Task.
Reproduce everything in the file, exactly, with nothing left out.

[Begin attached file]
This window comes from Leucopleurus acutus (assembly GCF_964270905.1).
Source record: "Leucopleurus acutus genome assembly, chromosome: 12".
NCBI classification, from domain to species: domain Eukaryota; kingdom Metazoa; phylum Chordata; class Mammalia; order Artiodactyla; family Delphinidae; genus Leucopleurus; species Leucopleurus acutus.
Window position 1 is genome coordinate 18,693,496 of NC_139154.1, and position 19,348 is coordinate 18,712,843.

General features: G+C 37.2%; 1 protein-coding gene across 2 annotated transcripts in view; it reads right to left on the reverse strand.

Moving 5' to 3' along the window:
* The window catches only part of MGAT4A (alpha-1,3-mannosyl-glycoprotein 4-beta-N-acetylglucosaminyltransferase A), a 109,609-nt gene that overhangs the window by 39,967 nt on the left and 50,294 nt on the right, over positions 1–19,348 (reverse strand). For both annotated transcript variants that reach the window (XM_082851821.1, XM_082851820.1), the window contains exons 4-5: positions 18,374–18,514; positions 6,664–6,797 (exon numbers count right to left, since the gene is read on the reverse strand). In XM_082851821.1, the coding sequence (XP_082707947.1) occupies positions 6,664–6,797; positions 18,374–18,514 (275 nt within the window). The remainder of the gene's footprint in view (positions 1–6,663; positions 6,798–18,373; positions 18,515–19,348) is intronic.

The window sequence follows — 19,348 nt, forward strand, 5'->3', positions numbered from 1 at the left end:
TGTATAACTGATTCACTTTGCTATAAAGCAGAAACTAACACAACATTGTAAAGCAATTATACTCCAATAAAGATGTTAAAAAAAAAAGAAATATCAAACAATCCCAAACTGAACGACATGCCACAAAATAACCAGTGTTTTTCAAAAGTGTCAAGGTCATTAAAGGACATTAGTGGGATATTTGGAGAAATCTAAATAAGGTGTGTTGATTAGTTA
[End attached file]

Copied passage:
This window comes from Leucopleurus acutus (assembly GCF_964270905.1).
Source record: "Leucopleurus acutus genome assembly, chromosome: 12".
NCBI classification, from domain to species: domain Eukaryota; kingdom Metazoa; phylum Chordata; class Mammalia; order Artiodactyla; family Delphinidae; genus Leucopleurus; species Leucopleurus acutus.
Window position 1 is genome coordinate 18,693,496 of NC_139154.1, and position 19,348 is coordinate 18,712,843.

General features: G+C 37.2%; 1 protein-coding gene across 2 annotated transcripts in view; it reads right to left on the reverse strand.

Moving 5' to 3' along the window:
* The window catches only part of MGAT4A (alpha-1,3-mannosyl-glycoprotein 4-beta-N-acetylglucosaminyltransferase A), a 109,609-nt gene that overhangs the window by 39,967 nt on the left and 50,294 nt on the right, over positions 1–19,348 (reverse strand). For both annotated transcript variants that reach the window (XM_082851821.1, XM_082851820.1), the window contains exons 4-5: positions 18,374–18,514; positions 6,664–6,797 (exon numbers count right to left, since the gene is read on the reverse strand). In XM_082851821.1, the coding sequence (XP_082707947.1) occupies positions 6,664–6,797; positions 18,374–18,514 (275 nt within the window). The remainder of the gene's footprint in view (positions 1–6,663; positions 6,798–18,373; positions 18,515–19,348) is intronic.

The window sequence follows — 19,348 nt, forward strand, 5'->3', positions numbered from 1 at the left end:
TGTATAACTGATTCACTTTGCTATAAAGCAGAAACTAACACAACATTGTAAAGCAATTATACTCCAATAAAGATGTTAAAAAAAAAAGAAATATCAAACAATCCCAAACTGAACGACATGCCACAAAATAACCAGTGTTTTTCAAAAGTGTCAAGGTCATTAAAGGACATTAGTGGGATATTTGGAGAAATCTAAATAAGGTGTGTTGATTAGTTA